The short answer is yes, they could.
The California Department of Insurance reported claims from the devastating wildfires of 2018 have exceeded $10 billion and are expected to increase. Last December, a California court ruled that Merced Property & Casualty Company couldn’t meet its obligations of about $64 million in outstanding liabilities, and the California Conservation & Liquidation Office started liquidating the company.
You would think that wildfires on the coast would have a regional impact, but events like this can have repercussions on the entire insurance market, even here in the Midwest. To recoup income from damages in one part of the country, national insurance companies tend to increase insurance rates in other states. Ongoing losses from the wildfires in California are putting pressure on insurers, and it’s only a matter of time before that cost transfers to the insureds.
As more frequent and deadlier fires sweep through Western states, it’s becoming harder to get home insurance, especially on properties surrounded by forest, reachable only by backroads, or on slopes where a wildfire is likely to run. While most homeowners in fire-prone places can still get a policy, insurers often make coverage conditional on homeowners managing trees and undergrowth. And some might get denied by several insurers before finding one willing to take on the risk.
What may change is insurers’ underwriting guidelines — their decisions up front about the type and location of a property that they are willing to insure, the risk mitigation practices they may require, and potential coverage terms and limitations that would limit their exposure to loss. Often we can help our clients figure out ways to reduce their risk up front, so their property is safer and more appealing to underwriters.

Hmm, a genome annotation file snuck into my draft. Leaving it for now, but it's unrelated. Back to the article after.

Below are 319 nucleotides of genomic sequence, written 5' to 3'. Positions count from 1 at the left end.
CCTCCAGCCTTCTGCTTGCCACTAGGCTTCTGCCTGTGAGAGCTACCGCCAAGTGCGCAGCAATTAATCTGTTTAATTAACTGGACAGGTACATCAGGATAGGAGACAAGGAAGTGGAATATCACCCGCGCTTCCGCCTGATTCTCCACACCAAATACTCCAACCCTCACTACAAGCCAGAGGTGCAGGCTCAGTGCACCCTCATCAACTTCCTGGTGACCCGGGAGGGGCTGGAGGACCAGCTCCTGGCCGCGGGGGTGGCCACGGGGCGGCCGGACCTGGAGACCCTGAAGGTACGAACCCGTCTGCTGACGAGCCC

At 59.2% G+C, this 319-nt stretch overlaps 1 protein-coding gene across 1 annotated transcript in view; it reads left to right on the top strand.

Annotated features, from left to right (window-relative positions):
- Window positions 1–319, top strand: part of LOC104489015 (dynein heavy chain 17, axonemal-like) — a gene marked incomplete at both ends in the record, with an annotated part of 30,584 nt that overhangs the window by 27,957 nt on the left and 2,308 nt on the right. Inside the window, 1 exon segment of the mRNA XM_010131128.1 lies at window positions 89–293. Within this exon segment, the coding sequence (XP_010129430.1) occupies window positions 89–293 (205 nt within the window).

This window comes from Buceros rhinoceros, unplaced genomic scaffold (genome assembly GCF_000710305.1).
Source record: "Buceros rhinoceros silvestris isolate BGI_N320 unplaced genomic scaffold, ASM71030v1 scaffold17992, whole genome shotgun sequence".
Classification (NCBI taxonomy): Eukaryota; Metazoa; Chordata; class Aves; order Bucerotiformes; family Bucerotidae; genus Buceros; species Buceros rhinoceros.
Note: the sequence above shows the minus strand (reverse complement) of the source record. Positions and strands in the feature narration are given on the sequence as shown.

The California wildfires are unlikely to have a significant impact on the larger commercial property sector. Although both the Camp and Woolsey fires impacted relatively large areas, the bulk of affected structures were single-family homes. Where we could see an impact, however, is in the cost of commercial property insurance as insurers evaluate the costs of reimbursing property owners for losses in areas that become more and more prone to widespread fires. Trends like that have previously been seen with the spike in insurance costs along coastal areas that have had a significant increase in the volume and overall severity of hurricane activity over the last few decades.
The National Fire Protection Association (NFPA) offers many tips for protecting your property, including:
As a Personal Insurance Consultant, Scott helps clients meet their personal insurance goals by thoroughly reviewing their current risk exposures and advising them on gaps in coverage.
As a Personal Insurance Consultant, Scott helps clients meet their personal insurance goals by thoroughly reviewing their current risk exposures and advising them on gaps in coverage. Once these potential short falls in coverage are identified, Scott will recommend solutions through a consultative approach, helping clients not only cover these risk exposures, but help them gain a broad understanding of what their insurance coverage can do for them. He has helped clients with personal insurance needs for 10 years, in all 50 states, and specializes in working with the complex situations of affluent clients.
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